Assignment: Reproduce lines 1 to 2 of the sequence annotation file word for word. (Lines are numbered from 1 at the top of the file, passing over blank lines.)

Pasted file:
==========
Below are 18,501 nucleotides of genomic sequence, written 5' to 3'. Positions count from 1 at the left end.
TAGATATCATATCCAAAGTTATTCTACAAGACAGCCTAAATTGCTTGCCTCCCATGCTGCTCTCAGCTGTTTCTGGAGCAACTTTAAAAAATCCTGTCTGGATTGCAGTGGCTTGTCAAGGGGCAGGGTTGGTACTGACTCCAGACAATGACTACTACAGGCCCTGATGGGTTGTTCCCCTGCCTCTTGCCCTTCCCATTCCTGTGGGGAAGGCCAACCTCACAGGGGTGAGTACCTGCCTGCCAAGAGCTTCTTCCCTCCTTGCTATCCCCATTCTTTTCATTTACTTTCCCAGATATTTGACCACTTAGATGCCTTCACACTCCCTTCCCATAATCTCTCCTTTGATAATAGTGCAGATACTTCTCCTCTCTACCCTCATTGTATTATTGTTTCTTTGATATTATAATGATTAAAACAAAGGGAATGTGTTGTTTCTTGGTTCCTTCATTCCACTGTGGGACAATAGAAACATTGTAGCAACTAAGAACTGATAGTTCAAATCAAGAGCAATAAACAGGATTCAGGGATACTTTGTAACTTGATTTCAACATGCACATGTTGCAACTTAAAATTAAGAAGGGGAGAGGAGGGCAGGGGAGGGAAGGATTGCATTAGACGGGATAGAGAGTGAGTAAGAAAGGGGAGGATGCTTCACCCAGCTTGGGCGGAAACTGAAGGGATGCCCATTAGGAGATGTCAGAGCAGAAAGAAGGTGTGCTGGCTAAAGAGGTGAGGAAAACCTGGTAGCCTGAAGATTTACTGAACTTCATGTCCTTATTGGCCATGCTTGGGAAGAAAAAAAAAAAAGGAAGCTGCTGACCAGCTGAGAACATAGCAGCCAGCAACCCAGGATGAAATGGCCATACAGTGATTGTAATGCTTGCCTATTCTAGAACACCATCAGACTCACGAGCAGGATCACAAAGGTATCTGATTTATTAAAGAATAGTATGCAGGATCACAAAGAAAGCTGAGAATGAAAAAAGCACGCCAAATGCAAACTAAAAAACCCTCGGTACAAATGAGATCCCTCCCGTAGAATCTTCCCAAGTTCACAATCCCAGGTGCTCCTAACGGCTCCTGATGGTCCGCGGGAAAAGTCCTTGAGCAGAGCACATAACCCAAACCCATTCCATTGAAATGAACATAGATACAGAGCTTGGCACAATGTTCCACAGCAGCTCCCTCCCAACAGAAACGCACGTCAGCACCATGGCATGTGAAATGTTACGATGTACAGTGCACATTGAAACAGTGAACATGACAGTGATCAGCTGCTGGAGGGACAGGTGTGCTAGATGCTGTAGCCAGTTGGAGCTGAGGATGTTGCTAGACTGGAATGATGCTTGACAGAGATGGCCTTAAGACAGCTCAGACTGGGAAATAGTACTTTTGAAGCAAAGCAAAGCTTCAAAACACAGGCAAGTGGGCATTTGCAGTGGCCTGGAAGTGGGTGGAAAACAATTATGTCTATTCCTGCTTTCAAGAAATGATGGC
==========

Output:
Below are 18,501 nucleotides of genomic sequence, written 5' to 3'. Positions count from 1 at the left end.
TAGATATCATATCCAAAGTTATTCTACAAGACAGCCTAAATTGCTTGCCTCCCATGCTGCTCTCAGCTGTTTCTGGAGCAACTTTAAAAAATCCTGTCTGGATTGCAGTGGCTTGTCAAGGGGCAGGGTTGGTACTGACTCCAGACAATGACTACTACAGGCCCTGATGGGTTGTTCCCCTGCCTCTTGCCCTTCCCATTCCTGTGGGGAAGGCCAACCTCACAGGGGTGAGTACCTGCCTGCCAAGAGCTTCTTCCCTCCTTGCTATCCCCATTCTTTTCATTTACTTTCCCAGATATTTGACCACTTAGATGCCTTCACACTCCCTTCCCATAATCTCTCCTTTGATAATAGTGCAGATACTTCTCCTCTCTACCCTCATTGTATTATTGTTTCTTTGATATTATAATGATTAAAACAAAGGGAATGTGTTGTTTCTTGGTTCCTTCATTCCACTGTGGGACAATAGAAACATTGTAGCAACTAAGAACTGATAGTTCAAATCAAGAGCAATAAACAGGATTCAGGGATACTTTGTAACTTGATTTCAACATGCACATGTTGCAACTTAAAATTAAGAAGGGGAGAGGAGGGCAGGGGAGGGAAGGATTGCATTAGACGGGATAGAGAGTGAGTAAGAAAGGGGAGGATGCTTCACCCAGCTTGGGCGGAAACTGAAGGGATGCCCATTAGGAGATGTCAGAGCAGAAAGAAGGTGTGCTGGCTAAAGAGGTGAGGAAAACCTGGTAGCCTGAAGATTTACTGAACTTCATGTCCTTATTGGCCATGCTTGGGAAGAAAAAAAAAAAAGGAAGCTGCTGACCAGCTGAGAACATAGCAGCCAGCAACCCAGGATGAAATGGCCATACAGTGATTGTAATGCTTGCCTATTCTAGAACACCATCAGACTCACGAGCAGGATCACAAAGGTATCTGATTTATTAAAGAATAGTATGCAGGATCACAAAGAAAGCTGAGAATGAAAAAAGCACGCCAAATGCAAACTAAAAAACCCTCGGTACAAATGAGATCCCTCCCGTAGAATCTTCCCAAGTTCACAATCCCAGGTGCTCCTAACGGCTCCTGATGGTCCGCGGGAAAAGTCCTTGAGCAGAGCACATAACCCAAACCCATTCCATTGAAATGAACATAGATACAGAGCTTGGCACAATGTTCCACAGCAGCTCCCTCCCAACAGAAACGCACGTCAGCACCATGGCATGTGAAATGTTACGATGTACAGTGCACATTGAAACAGTGAACATGACAGTGATCAGCTGCTGGAGGGACAGGTGTGCTAGATGCTGTAGCCAGTTGGAGCTGAGGATGTTGCTAGACTGGAATGATGCTTGACAGAGATGGCCTTAAGACAGCTCAGACTGGGAAATAGTACTTTTGAAGCAAAGCAAAGCTTCAAAACACAGGCAAGTGGGCATTTGCAGTGGCCTGGAAGTGGGTGGAAAACAATTATGTCTATTCCTGCTTTCAAGAAATGATGGC